Double taxation agreements: support for tax dodgers
The new Swiss double taxation agreements with developing countries provide for international administrative assistance against tax evasion by individuals. They simultaneously limit the scope for partner countries to tax financial transfers by multinational corporations.
Annual outflows from developing countries through illicit financial transfers and tax flight capital are running at 800 billion francs. Over half of this consists of transactions internal to multinational corporations that evade profit taxes in the countries where their production is located. This was demonstrated in a recent study published by the renowned Global Financial Integrity research institute, the findings of which are now also being cited by the International Monetary Fund.
The best-known tax trick by the multinationals is to charge fictitious prices for supplies of goods between their various corporate units. In this way they are able to ship out profits at will to low-tax havens like Switzerland. With increasing frequency multinationals are also manipulating the interest rates payable by their subsidiaries on internal company loans, as well as the royalties on their own patents. Many developing countries therefore levy a withholding tax on outgoing interest and royalty payments. This enables them at least to partially offset profit tax losses with income from financial outflows. The tax rates may be as much as 20 per cent.
Pressure on withholding taxes
Switzerland now wants to do away with withholding taxes abroad. In March 2009 it subscribed to the OECD standard regarding administrative assistance in cases of tax evasion by individuals. At the same time, however, in the newly negotiated double taxation agreements (DTAs) it is attempting to force down withholding tax rates on interest and royalties accruing to Swiss investors. Switzerland is not sparing even the few developing countries with which it has concluded new agreements. The Swiss Government has repeatedly underlined its intention to pursue this policy of counterclaims consistently. The interest of poorer countries in mobilising tax revenue for development funding seems forgotten.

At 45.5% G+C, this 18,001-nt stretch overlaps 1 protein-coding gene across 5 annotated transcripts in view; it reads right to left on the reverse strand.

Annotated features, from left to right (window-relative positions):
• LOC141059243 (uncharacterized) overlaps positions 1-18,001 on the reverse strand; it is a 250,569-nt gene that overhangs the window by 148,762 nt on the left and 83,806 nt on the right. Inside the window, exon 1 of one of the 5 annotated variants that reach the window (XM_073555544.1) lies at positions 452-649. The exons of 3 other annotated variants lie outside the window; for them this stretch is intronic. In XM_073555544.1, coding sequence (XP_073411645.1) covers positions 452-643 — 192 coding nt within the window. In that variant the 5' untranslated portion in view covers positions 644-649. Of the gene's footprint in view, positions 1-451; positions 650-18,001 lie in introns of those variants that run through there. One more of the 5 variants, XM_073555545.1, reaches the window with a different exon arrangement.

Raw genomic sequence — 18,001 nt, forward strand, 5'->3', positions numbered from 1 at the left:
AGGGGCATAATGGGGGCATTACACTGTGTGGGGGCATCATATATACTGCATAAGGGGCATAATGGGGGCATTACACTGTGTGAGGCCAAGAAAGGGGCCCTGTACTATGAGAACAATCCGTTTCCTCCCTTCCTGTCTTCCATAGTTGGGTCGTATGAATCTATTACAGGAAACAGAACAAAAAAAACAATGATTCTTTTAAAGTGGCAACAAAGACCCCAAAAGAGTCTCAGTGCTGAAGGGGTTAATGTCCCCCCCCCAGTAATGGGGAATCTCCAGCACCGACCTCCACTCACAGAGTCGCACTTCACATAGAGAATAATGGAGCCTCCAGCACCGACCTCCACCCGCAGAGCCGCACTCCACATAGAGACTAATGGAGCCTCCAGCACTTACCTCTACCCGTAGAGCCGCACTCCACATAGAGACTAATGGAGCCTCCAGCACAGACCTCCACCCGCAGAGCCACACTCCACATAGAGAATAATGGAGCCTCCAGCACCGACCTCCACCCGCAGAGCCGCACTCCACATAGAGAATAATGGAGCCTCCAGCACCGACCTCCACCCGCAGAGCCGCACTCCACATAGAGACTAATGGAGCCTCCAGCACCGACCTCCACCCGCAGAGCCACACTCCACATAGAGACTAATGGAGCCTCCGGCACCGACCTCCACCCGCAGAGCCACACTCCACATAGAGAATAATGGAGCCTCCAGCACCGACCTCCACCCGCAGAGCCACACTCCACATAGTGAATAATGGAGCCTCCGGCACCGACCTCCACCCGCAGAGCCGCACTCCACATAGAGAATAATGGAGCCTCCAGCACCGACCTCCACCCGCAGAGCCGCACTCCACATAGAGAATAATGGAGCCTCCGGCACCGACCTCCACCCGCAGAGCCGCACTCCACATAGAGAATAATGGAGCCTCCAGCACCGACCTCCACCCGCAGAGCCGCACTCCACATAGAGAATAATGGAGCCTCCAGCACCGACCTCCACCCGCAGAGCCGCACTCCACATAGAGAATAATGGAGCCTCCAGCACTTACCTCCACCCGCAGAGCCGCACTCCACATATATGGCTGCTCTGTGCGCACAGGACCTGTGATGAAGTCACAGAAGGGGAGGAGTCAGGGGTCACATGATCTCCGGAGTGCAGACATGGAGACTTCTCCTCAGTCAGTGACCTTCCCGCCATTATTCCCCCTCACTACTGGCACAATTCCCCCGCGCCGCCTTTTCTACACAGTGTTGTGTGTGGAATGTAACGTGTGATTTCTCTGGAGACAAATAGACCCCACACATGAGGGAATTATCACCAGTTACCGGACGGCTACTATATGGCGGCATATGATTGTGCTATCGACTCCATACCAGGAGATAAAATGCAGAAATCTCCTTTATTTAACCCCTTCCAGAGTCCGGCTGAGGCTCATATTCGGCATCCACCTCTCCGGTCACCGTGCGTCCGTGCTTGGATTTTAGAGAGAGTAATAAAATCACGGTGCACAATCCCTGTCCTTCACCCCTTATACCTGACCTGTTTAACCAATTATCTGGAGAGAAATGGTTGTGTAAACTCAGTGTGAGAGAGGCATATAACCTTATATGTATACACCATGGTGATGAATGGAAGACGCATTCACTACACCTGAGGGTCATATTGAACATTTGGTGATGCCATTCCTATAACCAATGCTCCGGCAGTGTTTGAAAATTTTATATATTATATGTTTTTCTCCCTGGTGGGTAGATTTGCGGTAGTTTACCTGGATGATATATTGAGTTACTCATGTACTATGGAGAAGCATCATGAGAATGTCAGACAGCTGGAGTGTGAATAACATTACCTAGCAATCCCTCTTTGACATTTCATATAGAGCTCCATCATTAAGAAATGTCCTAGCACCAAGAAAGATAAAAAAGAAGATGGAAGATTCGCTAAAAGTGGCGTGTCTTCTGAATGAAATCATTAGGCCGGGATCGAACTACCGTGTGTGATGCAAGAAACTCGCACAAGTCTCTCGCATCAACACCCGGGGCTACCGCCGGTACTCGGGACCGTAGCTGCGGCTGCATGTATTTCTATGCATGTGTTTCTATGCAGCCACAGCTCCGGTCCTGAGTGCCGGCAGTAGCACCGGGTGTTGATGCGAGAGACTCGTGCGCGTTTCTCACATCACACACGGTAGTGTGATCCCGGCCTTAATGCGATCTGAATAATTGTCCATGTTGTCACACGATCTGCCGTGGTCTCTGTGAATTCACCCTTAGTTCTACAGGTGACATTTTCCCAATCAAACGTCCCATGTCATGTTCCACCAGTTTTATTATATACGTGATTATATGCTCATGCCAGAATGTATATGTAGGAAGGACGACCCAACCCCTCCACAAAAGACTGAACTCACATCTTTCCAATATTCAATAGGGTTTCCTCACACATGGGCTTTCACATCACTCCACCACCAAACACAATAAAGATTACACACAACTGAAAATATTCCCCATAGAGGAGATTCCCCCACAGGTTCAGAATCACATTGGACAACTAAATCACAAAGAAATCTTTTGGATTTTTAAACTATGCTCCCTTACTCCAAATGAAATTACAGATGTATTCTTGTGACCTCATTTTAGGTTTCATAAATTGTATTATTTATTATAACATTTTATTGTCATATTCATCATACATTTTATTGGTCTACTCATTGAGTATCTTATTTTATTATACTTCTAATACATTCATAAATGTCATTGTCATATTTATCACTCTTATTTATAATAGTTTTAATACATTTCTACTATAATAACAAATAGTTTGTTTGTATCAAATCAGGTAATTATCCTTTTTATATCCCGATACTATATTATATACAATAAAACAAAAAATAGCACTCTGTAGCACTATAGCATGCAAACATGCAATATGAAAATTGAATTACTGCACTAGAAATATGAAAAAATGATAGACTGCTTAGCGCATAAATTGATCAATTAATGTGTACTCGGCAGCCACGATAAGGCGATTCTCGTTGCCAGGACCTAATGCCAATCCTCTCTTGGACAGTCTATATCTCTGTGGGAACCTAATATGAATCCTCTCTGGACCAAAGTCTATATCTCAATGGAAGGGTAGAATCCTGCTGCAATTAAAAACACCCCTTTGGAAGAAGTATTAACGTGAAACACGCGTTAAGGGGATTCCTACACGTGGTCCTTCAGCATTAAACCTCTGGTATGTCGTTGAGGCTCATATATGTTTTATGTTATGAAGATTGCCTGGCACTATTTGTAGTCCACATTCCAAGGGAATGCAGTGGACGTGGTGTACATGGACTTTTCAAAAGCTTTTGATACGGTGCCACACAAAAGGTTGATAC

The fact is that in all the DTAs signed by Switzerland with developing countries since March 2009 the maximum admissible rates for taxes on royalty and interest payments to Switzerland are lower than the tax rates otherwise foreseen for this in the partner country. Even zero rates were agreed with Kazakhstan and Georgia, a recipient of Swiss development assistance. The result is that neither country can now levy taxes on substantial financial transfers to Switzerland. Instead, the multinational corporations have been given an added incentive to manipulate their subsidiaries' bookkeeping and more or less legally circumvent local profit taxes in the host country as well.
Alliance Sud calls on the Swiss Government to leave counterclaims out of new tax agreements with developing countries, as its policy is contradictory. On the one hand it supports tax reforms in the South – directly and through the International Monetary Fund – so that small and medium-size local enterprises can be taxed more systematically than hitherto. On the other, its DTA policy paves the way for multinational corporations to circumvent tax obligations in their host countries and repatriate their profits to Switzerland. This has nothing to do with a coherent development policy.
Mark Herkenrath, Alliance Sud
Tricks with consequences
mh. The outflow of capital through illicit financial transfers and tax evasion have fatal social and economic consequences in the countries concerned. The British charity Christian Aid reckons that developing countries lose as much as USD 160 billion in government revenues each year because of tax tricks by multinationals. This considerably surpasses the world total for OECD development assistance, which was just about USD 130 billion last year. Investing the lost tax billions in improving public health would save the lives of 350,000 children each year.
Article published in: Alliance Sud News No. 68, Summer 2011